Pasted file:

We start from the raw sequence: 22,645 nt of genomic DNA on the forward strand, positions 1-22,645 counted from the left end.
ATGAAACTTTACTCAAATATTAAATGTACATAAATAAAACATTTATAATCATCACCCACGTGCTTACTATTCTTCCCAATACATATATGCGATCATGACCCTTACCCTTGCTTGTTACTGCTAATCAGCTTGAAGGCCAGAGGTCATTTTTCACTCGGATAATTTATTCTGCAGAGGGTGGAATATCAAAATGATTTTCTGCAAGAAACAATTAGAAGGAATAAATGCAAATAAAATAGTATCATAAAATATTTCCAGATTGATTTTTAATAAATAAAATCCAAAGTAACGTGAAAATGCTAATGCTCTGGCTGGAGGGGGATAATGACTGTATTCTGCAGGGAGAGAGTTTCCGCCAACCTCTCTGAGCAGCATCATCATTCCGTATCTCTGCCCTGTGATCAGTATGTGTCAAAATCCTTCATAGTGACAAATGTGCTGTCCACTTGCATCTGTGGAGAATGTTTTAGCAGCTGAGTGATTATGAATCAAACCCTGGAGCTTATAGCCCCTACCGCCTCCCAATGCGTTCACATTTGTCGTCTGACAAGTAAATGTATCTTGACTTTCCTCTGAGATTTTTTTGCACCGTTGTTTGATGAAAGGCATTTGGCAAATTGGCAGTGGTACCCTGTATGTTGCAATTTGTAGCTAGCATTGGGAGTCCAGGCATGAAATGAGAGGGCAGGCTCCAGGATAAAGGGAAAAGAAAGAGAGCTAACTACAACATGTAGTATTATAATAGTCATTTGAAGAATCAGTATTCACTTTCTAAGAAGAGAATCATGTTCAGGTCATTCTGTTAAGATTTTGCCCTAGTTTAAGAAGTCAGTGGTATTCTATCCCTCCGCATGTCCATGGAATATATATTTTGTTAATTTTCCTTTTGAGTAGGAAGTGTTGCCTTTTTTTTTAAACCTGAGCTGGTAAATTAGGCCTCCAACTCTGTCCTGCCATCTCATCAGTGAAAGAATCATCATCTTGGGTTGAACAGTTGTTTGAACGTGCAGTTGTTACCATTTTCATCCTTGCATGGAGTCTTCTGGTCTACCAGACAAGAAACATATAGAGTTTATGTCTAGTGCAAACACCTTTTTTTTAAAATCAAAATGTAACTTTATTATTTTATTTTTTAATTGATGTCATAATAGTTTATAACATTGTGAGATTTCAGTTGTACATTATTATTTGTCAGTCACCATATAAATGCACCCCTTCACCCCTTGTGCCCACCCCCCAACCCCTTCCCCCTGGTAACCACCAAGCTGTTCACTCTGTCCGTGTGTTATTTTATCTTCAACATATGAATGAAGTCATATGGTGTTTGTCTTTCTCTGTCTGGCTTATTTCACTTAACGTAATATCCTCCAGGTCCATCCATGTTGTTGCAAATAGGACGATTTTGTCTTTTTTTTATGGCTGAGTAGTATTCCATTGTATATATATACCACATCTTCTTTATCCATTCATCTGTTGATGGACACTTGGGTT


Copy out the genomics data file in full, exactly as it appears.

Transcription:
We start from the raw sequence: 22,645 nt of genomic DNA on the forward strand, positions 1-22,645 counted from the left end.
ATGAAACTTTACTCAAATATTAAATGTACATAAATAAAACATTTATAATCATCACCCACGTGCTTACTATTCTTCCCAATACATATATGCGATCATGACCCTTACCCTTGCTTGTTACTGCTAATCAGCTTGAAGGCCAGAGGTCATTTTTCACTCGGATAATTTATTCTGCAGAGGGTGGAATATCAAAATGATTTTCTGCAAGAAACAATTAGAAGGAATAAATGCAAATAAAATAGTATCATAAAATATTTCCAGATTGATTTTTAATAAATAAAATCCAAAGTAACGTGAAAATGCTAATGCTCTGGCTGGAGGGGGATAATGACTGTATTCTGCAGGGAGAGAGTTTCCGCCAACCTCTCTGAGCAGCATCATCATTCCGTATCTCTGCCCTGTGATCAGTATGTGTCAAAATCCTTCATAGTGACAAATGTGCTGTCCACTTGCATCTGTGGAGAATGTTTTAGCAGCTGAGTGATTATGAATCAAACCCTGGAGCTTATAGCCCCTACCGCCTCCCAATGCGTTCACATTTGTCGTCTGACAAGTAAATGTATCTTGACTTTCCTCTGAGATTTTTTTGCACCGTTGTTTGATGAAAGGCATTTGGCAAATTGGCAGTGGTACCCTGTATGTTGCAATTTGTAGCTAGCATTGGGAGTCCAGGCATGAAATGAGAGGGCAGGCTCCAGGATAAAGGGAAAAGAAAGAGAGCTAACTACAACATGTAGTATTATAATAGTCATTTGAAGAATCAGTATTCACTTTCTAAGAAGAGAATCATGTTCAGGTCATTCTGTTAAGATTTTGCCCTAGTTTAAGAAGTCAGTGGTATTCTATCCCTCCGCATGTCCATGGAATATATATTTTGTTAATTTTCCTTTTGAGTAGGAAGTGTTGCCTTTTTTTTTAAACCTGAGCTGGTAAATTAGGCCTCCAACTCTGTCCTGCCATCTCATCAGTGAAAGAATCATCATCTTGGGTTGAACAGTTGTTTGAACGTGCAGTTGTTACCATTTTCATCCTTGCATGGAGTCTTCTGGTCTACCAGACAAGAAACATATAGAGTTTATGTCTAGTGCAAACACCTTTTTTTTAAAATCAAAATGTAACTTTATTATTTTATTTTTTAATTGATGTCATAATAGTTTATAACATTGTGAGATTTCAGTTGTACATTATTATTTGTCAGTCACCATATAAATGCACCCCTTCACCCCTTGTGCCCACCCCCCAACCCCTTCCCCCTGGTAACCACCAAGCTGTTCACTCTGTCCGTGTGTTATTTTATCTTCAACATATGAATGAAGTCATATGGTGTTTGTCTTTCTCTGTCTGGCTTATTTCACTTAACGTAATATCCTCCAGGTCCATCCATGTTGTTGCAAATAGGACGATTTTGTCTTTTTTTTATGGCTGAGTAGTATTCCATTGTATATATATACCACATCTTCTTTATCCATTCATCTGTTGATGGACACTTGGGTT